Adapting Reacting Games to Online Classes
Dr. Scout Blum, Professor, Associate Chair Department of History, Troy University
This presentation will discuss the methodology, benefits, and problems associated with running a Reacting to the Past game in an online class. The discussion will focus mostly on the author’s experiences with her Civil Rights game. The game must rely more on technology, primarily Blackboard and a free online site called Slack, for its structure. Despite these differences and its asynchronous nature, online students participate more and report that they gain more knowledge of the material than with traditional lecture/reading class formats online. Reacting clearly delivers similar benefits with online classes as with on campus classes, and proves a valuable addition to online pedagogy.
Building Institutional Change in RTTP: Tips on Starting Curricular Discussions on Your Campus
John Burney, Vice President of John Burney, Doane College;
Charlie McCormick, Provost and Vice President for Academic Affairs, Schreiner Unviersity
If you are excited about the possibilities created by Reacting and can envision the role it might pay on your campus, this session will provide ideas on how to start a larger discussion about student learning and curricular revision. We'll review reasons for curricular reform, frameworks for evaluating a coherent curriculum, and methods to engage faculty and administrators in the process. We'll also reveal the worst potholes--and ways to avoid them--on the road to reform. The session will preview the larger discussions that will take place as part of the Consortium's team-based workshops in 2017 and provide you with arguments to take to decision-makers at your campus about why your institution should participate.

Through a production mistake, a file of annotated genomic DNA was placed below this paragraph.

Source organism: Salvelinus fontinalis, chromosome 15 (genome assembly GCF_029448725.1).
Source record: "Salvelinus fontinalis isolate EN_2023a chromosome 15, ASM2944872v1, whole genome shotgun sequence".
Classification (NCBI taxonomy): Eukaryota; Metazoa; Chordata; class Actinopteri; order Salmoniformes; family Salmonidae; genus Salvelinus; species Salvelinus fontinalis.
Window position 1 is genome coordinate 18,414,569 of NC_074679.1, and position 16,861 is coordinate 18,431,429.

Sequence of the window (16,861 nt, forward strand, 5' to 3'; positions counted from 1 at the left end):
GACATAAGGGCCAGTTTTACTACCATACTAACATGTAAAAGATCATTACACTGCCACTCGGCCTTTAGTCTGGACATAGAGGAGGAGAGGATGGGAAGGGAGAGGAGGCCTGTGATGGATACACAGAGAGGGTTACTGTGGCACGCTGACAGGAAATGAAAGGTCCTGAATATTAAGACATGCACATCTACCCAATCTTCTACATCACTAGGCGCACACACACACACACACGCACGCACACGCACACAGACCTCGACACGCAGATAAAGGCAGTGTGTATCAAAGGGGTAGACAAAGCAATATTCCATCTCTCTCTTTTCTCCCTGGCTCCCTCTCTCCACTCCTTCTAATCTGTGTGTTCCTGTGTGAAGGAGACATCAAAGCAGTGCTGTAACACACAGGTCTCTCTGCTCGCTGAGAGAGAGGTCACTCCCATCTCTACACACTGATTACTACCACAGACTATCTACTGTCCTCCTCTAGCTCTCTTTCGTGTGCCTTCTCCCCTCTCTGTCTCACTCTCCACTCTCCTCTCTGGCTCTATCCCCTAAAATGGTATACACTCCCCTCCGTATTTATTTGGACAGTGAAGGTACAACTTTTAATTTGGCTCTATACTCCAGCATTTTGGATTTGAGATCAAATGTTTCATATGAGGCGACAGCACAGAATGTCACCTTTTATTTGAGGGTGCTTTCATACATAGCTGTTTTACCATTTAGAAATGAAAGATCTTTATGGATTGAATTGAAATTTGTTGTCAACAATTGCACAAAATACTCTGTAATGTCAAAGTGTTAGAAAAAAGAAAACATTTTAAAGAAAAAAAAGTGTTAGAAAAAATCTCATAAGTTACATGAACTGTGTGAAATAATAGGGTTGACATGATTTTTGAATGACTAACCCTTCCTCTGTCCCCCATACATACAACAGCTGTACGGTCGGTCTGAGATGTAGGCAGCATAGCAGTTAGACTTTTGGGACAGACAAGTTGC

Rhetoric and Beyond: Expanding Our Views on Writing in RTTP Courses**
Toby F. Coley, PhD Assistant Professor of English, University of Mary Hardin-Baylor;
Deborah Maltby, Associate Teaching Professor of English, University of Missouri-St. Louis